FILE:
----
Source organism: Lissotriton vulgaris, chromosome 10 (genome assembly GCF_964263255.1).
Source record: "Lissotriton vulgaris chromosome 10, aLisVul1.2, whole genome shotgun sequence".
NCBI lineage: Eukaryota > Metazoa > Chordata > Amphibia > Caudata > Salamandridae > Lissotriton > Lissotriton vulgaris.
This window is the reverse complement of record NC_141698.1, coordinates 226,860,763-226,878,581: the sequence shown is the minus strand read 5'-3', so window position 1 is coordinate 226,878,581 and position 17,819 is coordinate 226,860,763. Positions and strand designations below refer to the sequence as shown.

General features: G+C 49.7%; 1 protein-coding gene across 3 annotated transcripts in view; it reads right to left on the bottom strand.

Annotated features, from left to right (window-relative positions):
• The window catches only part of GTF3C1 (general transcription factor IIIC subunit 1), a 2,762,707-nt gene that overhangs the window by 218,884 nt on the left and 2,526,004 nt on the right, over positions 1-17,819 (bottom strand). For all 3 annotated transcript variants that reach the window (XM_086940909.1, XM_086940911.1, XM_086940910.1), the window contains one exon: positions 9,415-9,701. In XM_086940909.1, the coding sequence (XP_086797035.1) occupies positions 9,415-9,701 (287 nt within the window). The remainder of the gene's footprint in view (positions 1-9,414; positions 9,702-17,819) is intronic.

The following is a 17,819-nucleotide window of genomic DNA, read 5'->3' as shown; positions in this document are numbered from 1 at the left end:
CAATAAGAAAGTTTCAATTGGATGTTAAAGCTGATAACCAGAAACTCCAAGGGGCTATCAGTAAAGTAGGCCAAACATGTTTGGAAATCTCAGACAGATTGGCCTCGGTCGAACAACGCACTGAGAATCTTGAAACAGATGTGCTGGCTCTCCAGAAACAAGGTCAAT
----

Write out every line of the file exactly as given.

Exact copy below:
Source organism: Lissotriton vulgaris, chromosome 10 (genome assembly GCF_964263255.1).
Source record: "Lissotriton vulgaris chromosome 10, aLisVul1.2, whole genome shotgun sequence".
NCBI lineage: Eukaryota > Metazoa > Chordata > Amphibia > Caudata > Salamandridae > Lissotriton > Lissotriton vulgaris.
This window is the reverse complement of record NC_141698.1, coordinates 226,860,763-226,878,581: the sequence shown is the minus strand read 5'-3', so window position 1 is coordinate 226,878,581 and position 17,819 is coordinate 226,860,763. Positions and strand designations below refer to the sequence as shown.

General features: G+C 49.7%; 1 protein-coding gene across 3 annotated transcripts in view; it reads right to left on the bottom strand.

Annotated features, from left to right (window-relative positions):
• The window catches only part of GTF3C1 (general transcription factor IIIC subunit 1), a 2,762,707-nt gene that overhangs the window by 218,884 nt on the left and 2,526,004 nt on the right, over positions 1-17,819 (bottom strand). For all 3 annotated transcript variants that reach the window (XM_086940909.1, XM_086940911.1, XM_086940910.1), the window contains one exon: positions 9,415-9,701. In XM_086940909.1, the coding sequence (XP_086797035.1) occupies positions 9,415-9,701 (287 nt within the window). The remainder of the gene's footprint in view (positions 1-9,414; positions 9,702-17,819) is intronic.

The following is a 17,819-nucleotide window of genomic DNA, read 5'->3' as shown; positions in this document are numbered from 1 at the left end:
CAATAAGAAAGTTTCAATTGGATGTTAAAGCTGATAACCAGAAACTCCAAGGGGCTATCAGTAAAGTAGGCCAAACATGTTTGGAAATCTCAGACAGATTGGCCTCGGTCGAACAACGCACTGAGAATCTTGAAACAGATGTGCTGGCTCTCCAGAAACAAGGTCAAT